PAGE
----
That was quick.
That was quick.
Smith has picked up the ball and started running and doesn’t look the least bit intimidated by the insurance big boys.
This is night and day from the times when former premier Jason Kenney and his inner circle sure looked like they were carrying water for the fat cat insurance companies.
Premier Danielle Smith appears to have a whole new attitude in dealing with insurance companies and their lobbyists who are accustomed to getting their way.
On Friday, your scribbler asked the premier where Alberta is headed on insurance premiums.
It’s an important question since the province’s own auto insurance rate board surveyed Albertans and found a lot of unhappiness over premiums.
“There’s no question the insurance premiums in Alberta are a problem,” says Smith.
She tells us as recently as last week she was saying it’s time to get going and find a way to bring rates down.
She just put in a call to Nate Horner, the Smith government’s point man on insurance, who has been given his marching orders to make auto and property insurance more affordable for Albertans.
“Let’s accelerate this. We’ve got to get some answers for people.”
Read the following words of Smith very carefully.
“Here’s what people expect. People expect if they have a clean driving record, no accidents and no speeding tickets, their rates are going to keep going down.
“That’s what people expect. That’s how insurance is supposed to work and that’s not what’s happened.”
Far from it, in far too many cases.
Smith doesn’t look even close to blinking at the threat insurance companies might pull up stakes and leave the province if Albertans aren’t grateful enough for their presence.
“I’ll believe it when I see it,” she says of the threat.
“There’s obviously a lucrative market here.”
What’s this? Are there no sacred political cows?
Smith takes aim at something Kenney brought into Alberta.
Drivers now deal with their own insurers to cover vehicle repair costs if they are not at fault in collisions. It’s called DCPD and is part of mandatory auto insurance.
The government says a DCPD claim won’t affect your premium since you’re not at-fault but ….
There is always the fine print.
But an insurer may charge more for this DCPD coverage to pay the repair costs if you have a more expensive vehicle.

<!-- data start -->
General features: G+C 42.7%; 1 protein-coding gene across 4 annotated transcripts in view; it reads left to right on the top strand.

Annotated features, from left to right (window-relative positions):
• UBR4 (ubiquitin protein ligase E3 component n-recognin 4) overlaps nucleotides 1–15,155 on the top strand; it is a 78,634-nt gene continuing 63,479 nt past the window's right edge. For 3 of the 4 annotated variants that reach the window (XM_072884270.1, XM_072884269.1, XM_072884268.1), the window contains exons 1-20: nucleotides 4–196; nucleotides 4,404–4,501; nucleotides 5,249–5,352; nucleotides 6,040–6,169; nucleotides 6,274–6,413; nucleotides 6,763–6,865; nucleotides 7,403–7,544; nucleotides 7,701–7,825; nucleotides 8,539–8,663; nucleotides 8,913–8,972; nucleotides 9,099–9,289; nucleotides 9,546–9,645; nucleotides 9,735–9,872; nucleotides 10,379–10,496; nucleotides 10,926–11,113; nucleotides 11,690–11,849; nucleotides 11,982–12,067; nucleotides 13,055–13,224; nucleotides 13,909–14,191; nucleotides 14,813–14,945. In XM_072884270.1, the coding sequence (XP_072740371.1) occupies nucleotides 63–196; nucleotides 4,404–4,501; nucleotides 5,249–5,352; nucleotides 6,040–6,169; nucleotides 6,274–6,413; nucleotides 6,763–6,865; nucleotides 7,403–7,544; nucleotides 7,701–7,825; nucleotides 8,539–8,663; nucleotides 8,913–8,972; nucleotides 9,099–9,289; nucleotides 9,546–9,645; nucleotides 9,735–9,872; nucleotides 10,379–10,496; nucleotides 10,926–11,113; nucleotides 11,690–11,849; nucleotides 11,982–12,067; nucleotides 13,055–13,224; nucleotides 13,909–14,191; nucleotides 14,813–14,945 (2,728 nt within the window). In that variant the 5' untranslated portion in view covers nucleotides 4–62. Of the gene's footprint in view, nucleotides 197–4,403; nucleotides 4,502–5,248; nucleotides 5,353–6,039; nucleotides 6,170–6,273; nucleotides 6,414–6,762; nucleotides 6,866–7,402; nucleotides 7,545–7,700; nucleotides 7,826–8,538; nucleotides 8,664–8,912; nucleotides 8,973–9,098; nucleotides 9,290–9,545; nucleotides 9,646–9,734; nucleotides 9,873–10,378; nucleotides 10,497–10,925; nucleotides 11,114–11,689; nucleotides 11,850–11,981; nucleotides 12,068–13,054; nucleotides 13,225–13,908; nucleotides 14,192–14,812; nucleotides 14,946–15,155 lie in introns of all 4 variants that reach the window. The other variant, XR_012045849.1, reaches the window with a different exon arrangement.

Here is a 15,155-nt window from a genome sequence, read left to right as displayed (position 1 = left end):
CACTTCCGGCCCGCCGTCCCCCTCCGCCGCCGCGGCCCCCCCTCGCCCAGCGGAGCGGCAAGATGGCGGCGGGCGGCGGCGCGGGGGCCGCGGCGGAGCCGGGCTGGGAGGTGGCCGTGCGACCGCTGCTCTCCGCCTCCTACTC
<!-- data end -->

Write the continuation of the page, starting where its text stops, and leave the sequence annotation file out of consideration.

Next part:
“That’s why a lot of people saw their premiums go up.”
And, breaking news, the premier wants to take another look at this arrangement.
“Most people think: You know what, the guy who hits me should be the guy who pays. I think we have to revisit that policy.”
She also mentions insurance companies raising the issue of whether people are inappropriately using the legal system to get a payout.
“I want to see a little more evidence on that.”
She doesn’t take the insurance industry’s word for it.
Smith must have had a big breakfast Friday.
She was not Policy Wonk Premier this day but Straight To The Point Premier.
The premier points out Alberta once had the lowest insurance rates in the country.
Now the auto insurance rate board doesn’t even compare the premiums of all provinces.
While dealing with other bread-and-butter issues, Smith attacks the Alberta NDP for high electricity costs and slams their phasing out of coal as too early.
And then there’s the top-of-mind tussle that really went to the next round the first day of the Calgary Stampede when Prime Minister Justin Trudeau would not show any compromise on his green schemes.
If Trudeau’s plan goes through, to have a net-zero emissions power grid in 12 years in a province with lots of natural gas power, Smith says bills here could go up to five times higher.
That’s five times higher.
“If anybody is wondering why we are battling so hard with the federal government to make sure we have a reasonable amount of time to phase-in lower emission sources of power, this is why.”
There are those who will say Smith is meddling with free enterprise when she appears to go hard on the insurance file.
She states what’s obvious to everyone but some insurers and the 4% of Albertans who think insurance premiums are swell.
You own a vehicle. You drive a vehicle. The government tells you to get insurance — or else.
“You bet, the government has a role in making sure these premiums are reasonable.”